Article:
Australia news February 1, 2013

County pro Di Venuto to mentor batsmen

A county career that ended only last year will provide Michael Di Venuto with a wealth of relevant experience to pass on to Australia's batsmen about England after he was named the national team's fulltime batting coach.

Di Venuto, 39, will start his role on this month's tour of India, but his value to Ashes preparations figured prominently in his election, after more than a decade of first-class matches for Sussex, Derbyshire and Durham, with whom he retired as senior pro in July 2012.

The appointment follows a period in which Australia tried several batting mentors in the wake of Justin Langer's decision to become head coach of Western Australia, including the former Test batsmen Stuart Law and Dean Jones. It is also a further endorsement of Tasmania as a source of coaching and playing talent, as Di Venuto joins the man he replaced as the Tigers' assistant coach, Ali De Winter.

"We are delighted to have Michael on board," Australia's coach Mickey Arthur said. "We wanted a batting coach who was working within Australian cricket and who had also represented Australia as a player and Michael certainly brings those two aspects to the table, as well as a wealth of experience in first-class cricket.

"We felt it was important that the appointed person had demonstrated coaching experience. This aligns with our coaching pathway plans which is an Argus review recommendation. Michael spent some time around the Test squad while we were in Hobart ... we were impressed with the way he went about his work and we look forward to him joining us on a full-time basis."

Despite a prolific record as an aggressive first-class and limited overs batsman, Di Venuto's international career was limited to nine ODIs in the late 1990s, and was ended by Adam Gilchrist's rise to prominence as an opener in one-day matches.

More recently he represented Italy, the nation of his ancestry, in World Twenty20 qualifiers.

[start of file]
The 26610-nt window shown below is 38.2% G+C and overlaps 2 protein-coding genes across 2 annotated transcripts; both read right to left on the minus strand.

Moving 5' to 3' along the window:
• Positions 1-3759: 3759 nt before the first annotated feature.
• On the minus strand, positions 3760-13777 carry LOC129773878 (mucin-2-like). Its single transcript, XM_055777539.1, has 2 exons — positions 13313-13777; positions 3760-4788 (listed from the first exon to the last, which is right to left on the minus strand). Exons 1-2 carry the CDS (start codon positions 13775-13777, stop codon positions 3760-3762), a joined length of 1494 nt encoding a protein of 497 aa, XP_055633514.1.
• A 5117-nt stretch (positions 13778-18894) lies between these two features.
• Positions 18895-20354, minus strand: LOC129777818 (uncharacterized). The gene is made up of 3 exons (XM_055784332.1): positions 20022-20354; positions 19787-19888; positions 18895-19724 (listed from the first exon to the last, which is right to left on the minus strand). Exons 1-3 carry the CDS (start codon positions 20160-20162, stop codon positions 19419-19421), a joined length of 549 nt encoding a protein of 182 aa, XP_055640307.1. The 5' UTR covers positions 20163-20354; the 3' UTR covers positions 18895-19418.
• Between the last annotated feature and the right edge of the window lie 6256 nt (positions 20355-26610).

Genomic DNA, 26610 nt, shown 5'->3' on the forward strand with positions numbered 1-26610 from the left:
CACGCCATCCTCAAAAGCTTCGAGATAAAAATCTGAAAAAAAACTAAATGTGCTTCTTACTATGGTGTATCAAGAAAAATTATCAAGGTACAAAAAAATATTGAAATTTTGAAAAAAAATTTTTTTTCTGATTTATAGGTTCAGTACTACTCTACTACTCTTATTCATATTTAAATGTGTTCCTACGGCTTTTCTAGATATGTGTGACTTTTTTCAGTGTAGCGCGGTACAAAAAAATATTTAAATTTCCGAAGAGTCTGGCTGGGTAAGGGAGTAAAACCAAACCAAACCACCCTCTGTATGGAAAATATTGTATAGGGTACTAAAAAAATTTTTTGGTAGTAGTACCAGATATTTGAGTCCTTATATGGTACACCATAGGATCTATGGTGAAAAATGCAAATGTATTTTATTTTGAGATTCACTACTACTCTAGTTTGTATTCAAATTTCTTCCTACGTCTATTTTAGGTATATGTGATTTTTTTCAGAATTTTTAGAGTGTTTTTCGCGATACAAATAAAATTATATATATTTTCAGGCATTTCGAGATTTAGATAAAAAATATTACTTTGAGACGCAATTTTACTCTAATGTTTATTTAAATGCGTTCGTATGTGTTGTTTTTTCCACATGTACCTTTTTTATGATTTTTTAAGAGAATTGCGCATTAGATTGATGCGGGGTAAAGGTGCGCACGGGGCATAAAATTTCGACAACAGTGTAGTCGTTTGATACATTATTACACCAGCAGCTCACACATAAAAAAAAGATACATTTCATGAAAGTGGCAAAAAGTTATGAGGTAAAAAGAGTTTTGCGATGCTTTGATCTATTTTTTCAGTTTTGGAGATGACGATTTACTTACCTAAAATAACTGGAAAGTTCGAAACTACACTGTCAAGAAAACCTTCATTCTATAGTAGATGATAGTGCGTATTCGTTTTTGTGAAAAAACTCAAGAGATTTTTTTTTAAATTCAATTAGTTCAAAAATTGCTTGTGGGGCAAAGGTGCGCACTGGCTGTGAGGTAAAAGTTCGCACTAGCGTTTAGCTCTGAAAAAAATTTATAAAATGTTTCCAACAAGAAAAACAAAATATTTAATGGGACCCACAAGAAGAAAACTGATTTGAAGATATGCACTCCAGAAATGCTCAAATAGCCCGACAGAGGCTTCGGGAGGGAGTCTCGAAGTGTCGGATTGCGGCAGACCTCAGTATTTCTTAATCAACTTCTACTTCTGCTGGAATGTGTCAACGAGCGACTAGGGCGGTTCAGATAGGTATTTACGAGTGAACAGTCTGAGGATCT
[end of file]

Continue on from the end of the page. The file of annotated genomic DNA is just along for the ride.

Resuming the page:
Daniel Brettig is an assistant editor at ESPNcricinfo. He tweets here

Comments have now been closed for this article

  • paul on February 1, 2013, 20:00 GMT

    Absolutely delighted for Michael. As a Durham fan I was privileged too see this world class batsman in action. As a member I was also privileged to get to know him. A lovely fella. I hope he is a huge success in his new role and look forward too seeing him in the North East this summer.

  • David on February 1, 2013, 19:57 GMT

    I'm the opposite to you @ozcricketwriter - I think it's the failed players who often make the best coaches. They tend to know how hard it is to get into/ stay in the team, and their coaching reflects that. Either the 'failed' players are those who had the talent, but not the workethic, or the opposite, good workethic but not the talent. Picking Ricky Ponting as your batting coach looks better on paper, but Ricky had talent that no one else had. Very hard to transfer that talent to the players you coach. You need someone who can sympathise with a player who hasn't got his game quite right. Ponting (or other batting greats) rarely ever experienced that.

    That's why I also like Ali de Winter's promotion over Waqar Younis. NO ONE has Waqar's talent in Australia, so he'd be wasting half his knowledge.

  • Adrian on February 1, 2013, 10:27 GMT

    While Di Venuto would make a good coach at state level or in county cricket, the fact that he himself never really made it at international level makes him a poor role model as a coach, and, considering just how many awesome batsmen we have had recently, I wonder why we couldn't have had one of them instead.

  • Sriram on February 1, 2013, 8:58 GMT

    Agreed, you dont have to be an international to coach! but what tips can he give to Usman and Philip when he has never played on slow low Indian pitches. If the sole purpose is to assist Aussies during Ashes 2013 (which is true) in England then fine..he wil just accompany Aussies ot India to get used to the dressing room.